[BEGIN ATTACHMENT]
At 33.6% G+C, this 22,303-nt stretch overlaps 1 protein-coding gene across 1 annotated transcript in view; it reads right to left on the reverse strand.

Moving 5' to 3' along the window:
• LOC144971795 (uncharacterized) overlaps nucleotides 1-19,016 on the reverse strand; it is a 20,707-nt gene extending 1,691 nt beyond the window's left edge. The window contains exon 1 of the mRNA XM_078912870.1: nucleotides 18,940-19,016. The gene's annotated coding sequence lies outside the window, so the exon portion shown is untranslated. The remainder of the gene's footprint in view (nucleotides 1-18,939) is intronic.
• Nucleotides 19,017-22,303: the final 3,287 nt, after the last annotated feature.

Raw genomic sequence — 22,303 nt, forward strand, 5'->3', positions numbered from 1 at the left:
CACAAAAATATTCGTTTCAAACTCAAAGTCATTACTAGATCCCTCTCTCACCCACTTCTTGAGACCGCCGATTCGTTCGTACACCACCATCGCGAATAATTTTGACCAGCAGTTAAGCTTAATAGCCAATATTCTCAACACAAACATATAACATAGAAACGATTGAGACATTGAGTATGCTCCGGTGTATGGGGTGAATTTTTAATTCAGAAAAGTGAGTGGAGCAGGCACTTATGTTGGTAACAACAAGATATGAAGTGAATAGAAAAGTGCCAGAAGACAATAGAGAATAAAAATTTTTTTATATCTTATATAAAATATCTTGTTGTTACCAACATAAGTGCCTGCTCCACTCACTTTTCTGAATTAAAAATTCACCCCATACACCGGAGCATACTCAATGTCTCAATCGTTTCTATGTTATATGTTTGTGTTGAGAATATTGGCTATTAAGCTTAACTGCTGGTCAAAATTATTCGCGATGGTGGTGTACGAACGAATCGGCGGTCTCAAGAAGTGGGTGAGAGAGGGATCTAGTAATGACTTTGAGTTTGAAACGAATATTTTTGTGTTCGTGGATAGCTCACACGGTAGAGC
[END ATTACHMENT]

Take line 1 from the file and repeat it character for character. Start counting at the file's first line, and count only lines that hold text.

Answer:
At 33.6% G+C, this 22,303-nt stretch overlaps 1 protein-coding gene across 1 annotated transcript in view; it reads right to left on the reverse strand.